* Private Team Celebration Dinner for you and a guest on September 14th. Location TBD – where you’ll be subjected to a motivational speech by yours truly AND we’ll get to break some bread together!

* Customized online fundraising page

* Team Up! Facebook Page

* Virtual Coaching by a certified running coach

* Fundraising Tips and Opportunities

* Dedicated Autism Speaks staff to answer questions you have and assist

* Race Day Cheering Section

* Team Handbook – In a PDF form and downloadable for reference at any time.

**Team Up! with Autism Speaks does not cover travel expenses to and from Massachusetts for the race. We strongly recommend the usage of the race’s official travel partners for making all reservations.

Autism Speaks will have a block of rooms available for booking at a local hotel shortly.

Here’s the link to the registration page: http://events.autismspeaks.org/faf/home/default.asp?ievent=1055963

And one last note – it DOESN’T MATTER if you are not a runner!  Boston 13.1 is walker-friendly.  I won’t lie to you and say it’s a leisure walk in the park; it is a faster-paced 16:00/mile walk, but I guarantee that if you start walking regularly today (or when Spring hits your neck of the woods), then YOU will be able to cover 13.1 miles in less than 3:30.  So saying, “but Luau, I’m not a runner,” is not a valid excuse!

Join me.

Join the Blue Afro.

Come out and have some fun.  If you are from out of town, you’re going to get to see Boston at the best time of year and if you are local, well, you’re gonna be here anyway!  I hope to see you out there.  There were 500 slots – the Blue Afro just took one of them.

See you in September.

She is why I run...who will you run/walk for?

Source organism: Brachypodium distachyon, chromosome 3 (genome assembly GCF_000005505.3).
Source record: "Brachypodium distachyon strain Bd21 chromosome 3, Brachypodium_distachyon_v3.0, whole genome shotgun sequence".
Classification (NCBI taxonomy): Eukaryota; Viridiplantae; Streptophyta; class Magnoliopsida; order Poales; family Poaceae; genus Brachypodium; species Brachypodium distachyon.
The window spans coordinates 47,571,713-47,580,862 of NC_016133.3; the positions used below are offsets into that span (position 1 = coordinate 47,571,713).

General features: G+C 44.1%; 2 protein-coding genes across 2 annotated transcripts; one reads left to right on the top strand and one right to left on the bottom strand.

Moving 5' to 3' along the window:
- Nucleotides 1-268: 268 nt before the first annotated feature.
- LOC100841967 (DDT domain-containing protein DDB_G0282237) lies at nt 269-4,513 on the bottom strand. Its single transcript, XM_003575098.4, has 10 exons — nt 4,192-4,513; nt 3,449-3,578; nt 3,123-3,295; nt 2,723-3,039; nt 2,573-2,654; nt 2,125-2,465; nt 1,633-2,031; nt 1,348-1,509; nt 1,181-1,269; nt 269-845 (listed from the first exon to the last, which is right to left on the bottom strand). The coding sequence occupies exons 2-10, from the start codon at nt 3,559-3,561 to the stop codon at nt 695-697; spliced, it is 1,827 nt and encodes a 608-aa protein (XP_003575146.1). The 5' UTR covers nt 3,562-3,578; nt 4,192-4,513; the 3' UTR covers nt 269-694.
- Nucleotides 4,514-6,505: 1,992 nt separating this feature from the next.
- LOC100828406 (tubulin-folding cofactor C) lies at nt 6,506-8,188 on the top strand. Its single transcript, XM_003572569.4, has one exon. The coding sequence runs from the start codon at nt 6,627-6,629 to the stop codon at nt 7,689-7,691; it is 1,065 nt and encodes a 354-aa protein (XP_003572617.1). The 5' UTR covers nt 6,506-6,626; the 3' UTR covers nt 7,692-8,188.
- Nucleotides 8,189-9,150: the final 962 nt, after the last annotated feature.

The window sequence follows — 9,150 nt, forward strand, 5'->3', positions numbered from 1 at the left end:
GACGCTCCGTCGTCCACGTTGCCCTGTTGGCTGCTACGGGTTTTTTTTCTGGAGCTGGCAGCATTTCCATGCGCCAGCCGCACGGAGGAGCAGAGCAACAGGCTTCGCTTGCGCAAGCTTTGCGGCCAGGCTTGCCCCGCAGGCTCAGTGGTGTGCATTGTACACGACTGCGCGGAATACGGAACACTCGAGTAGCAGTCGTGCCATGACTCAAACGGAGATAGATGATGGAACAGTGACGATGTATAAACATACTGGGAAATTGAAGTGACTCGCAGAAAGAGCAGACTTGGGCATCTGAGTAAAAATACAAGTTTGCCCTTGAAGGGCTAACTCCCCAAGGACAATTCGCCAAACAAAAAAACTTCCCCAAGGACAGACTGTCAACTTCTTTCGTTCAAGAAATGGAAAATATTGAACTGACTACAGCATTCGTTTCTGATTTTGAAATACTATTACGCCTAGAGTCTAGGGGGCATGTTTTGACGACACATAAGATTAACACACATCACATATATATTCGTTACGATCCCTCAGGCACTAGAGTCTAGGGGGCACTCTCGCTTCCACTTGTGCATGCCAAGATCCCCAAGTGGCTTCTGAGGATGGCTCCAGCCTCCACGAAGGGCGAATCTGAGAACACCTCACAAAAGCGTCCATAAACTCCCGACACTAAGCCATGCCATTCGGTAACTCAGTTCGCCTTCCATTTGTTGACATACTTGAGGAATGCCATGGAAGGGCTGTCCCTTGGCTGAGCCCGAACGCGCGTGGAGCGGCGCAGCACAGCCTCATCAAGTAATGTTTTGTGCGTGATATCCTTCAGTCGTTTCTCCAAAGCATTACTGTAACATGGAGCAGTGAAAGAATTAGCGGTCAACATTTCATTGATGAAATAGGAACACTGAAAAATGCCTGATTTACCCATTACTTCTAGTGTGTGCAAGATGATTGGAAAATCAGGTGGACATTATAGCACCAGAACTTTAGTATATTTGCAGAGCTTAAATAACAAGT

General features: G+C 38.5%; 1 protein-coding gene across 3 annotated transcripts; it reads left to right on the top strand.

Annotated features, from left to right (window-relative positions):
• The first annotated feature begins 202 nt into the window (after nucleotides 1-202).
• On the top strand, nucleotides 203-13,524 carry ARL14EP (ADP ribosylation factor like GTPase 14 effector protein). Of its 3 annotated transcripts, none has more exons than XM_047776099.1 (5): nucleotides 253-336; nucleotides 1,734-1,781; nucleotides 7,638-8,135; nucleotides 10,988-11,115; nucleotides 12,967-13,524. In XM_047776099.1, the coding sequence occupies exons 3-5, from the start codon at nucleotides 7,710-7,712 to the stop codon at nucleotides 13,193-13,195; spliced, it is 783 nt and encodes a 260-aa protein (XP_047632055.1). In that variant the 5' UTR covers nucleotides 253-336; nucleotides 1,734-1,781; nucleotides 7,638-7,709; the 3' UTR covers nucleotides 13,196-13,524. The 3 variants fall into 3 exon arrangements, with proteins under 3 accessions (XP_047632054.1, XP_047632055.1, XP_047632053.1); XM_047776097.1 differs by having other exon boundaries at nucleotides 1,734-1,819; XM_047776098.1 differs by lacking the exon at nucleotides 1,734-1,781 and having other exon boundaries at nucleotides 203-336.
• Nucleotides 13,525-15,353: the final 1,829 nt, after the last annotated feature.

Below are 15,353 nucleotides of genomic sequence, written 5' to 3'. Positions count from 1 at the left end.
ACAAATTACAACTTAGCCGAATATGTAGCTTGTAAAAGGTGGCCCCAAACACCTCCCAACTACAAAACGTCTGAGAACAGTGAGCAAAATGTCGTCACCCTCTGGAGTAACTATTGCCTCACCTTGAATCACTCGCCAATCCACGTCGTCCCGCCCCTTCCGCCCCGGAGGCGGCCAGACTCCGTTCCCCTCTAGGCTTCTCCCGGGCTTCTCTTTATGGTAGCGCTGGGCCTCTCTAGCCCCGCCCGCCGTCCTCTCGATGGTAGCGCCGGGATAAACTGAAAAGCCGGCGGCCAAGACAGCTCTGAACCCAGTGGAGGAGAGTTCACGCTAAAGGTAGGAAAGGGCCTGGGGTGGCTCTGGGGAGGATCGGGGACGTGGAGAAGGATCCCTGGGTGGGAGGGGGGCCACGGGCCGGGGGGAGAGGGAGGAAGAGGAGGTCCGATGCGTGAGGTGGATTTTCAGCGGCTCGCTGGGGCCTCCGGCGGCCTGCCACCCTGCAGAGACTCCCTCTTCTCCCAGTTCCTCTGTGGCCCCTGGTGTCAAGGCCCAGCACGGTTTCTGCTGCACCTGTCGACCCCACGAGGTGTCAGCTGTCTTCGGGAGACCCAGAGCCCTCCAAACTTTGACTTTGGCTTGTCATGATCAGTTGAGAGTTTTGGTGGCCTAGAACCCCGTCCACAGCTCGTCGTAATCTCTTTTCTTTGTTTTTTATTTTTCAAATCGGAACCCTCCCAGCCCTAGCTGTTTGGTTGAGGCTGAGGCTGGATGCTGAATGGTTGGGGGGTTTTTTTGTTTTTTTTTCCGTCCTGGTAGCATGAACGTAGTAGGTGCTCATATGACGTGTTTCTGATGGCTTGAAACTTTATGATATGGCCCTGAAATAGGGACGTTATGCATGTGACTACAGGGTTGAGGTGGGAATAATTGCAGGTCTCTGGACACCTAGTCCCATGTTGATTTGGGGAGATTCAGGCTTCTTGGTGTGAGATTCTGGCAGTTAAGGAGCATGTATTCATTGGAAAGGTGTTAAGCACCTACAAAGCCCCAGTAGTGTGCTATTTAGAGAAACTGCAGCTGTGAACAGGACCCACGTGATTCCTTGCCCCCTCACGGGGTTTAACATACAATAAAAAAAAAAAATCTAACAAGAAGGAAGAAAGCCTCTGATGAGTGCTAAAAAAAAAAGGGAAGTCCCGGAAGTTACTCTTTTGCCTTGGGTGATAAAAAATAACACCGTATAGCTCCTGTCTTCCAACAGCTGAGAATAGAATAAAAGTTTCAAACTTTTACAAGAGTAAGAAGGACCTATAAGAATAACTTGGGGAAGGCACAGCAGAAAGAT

She is why I run…who will you run/walk for?

You can find the Blue Afro on Twitter at: the Blue Afro

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For whatever ridiculous reason, I thought Saturday morning would be warm enough to go without glove...I was, um, wrong.

For whatever ridiculous reason, I thought Saturday morning would be warm enough to go without glove…I was, um, wrong.

Oops!  I knew I was forgetting something yesterday!  No, I got my run in – I forgot to post this post!

10 weeks in, 378 miles behind me.  Despite a snowstorm on Friday, I can feel the weather beginning to turn; I see more runners out on the weekends training for Boston – I still should have worn gloves Saturday morning though; 14 miles later, my fingers needed 30 minutes to fully recover.

I hope you got your runs in this week.  Less than a month to 100 days!!!

Week 10:
March 05 – 3.0 miles 24:34 8:11 pace aHR 133
March 06 – 5.0 miles 40:03 8:00 pace
March 07 – 5.0 miles 42:57 8:35 pace aHR 122
March 08 – 1.0 miles 9:00 9:00 pace
March 09 – 14.0 miles 1:51:19 7:57 pace aHR 129
March 10- 12.0 miles 1:50:03 9:10 pace aHR 123
March 11 – 1.0 miles 8:40 8:40 pace
Week 10 Total – 41.0 miles

#AutismStreaks Total – 378.0 miles (as measured by Garmin 610)


If you want to start your own #CharityStreak pick up the Charity Miles app and start raising money for your favorite charity simply by walking, running or biking:

Get the Charity Miles app:

  • Download App
  • Download App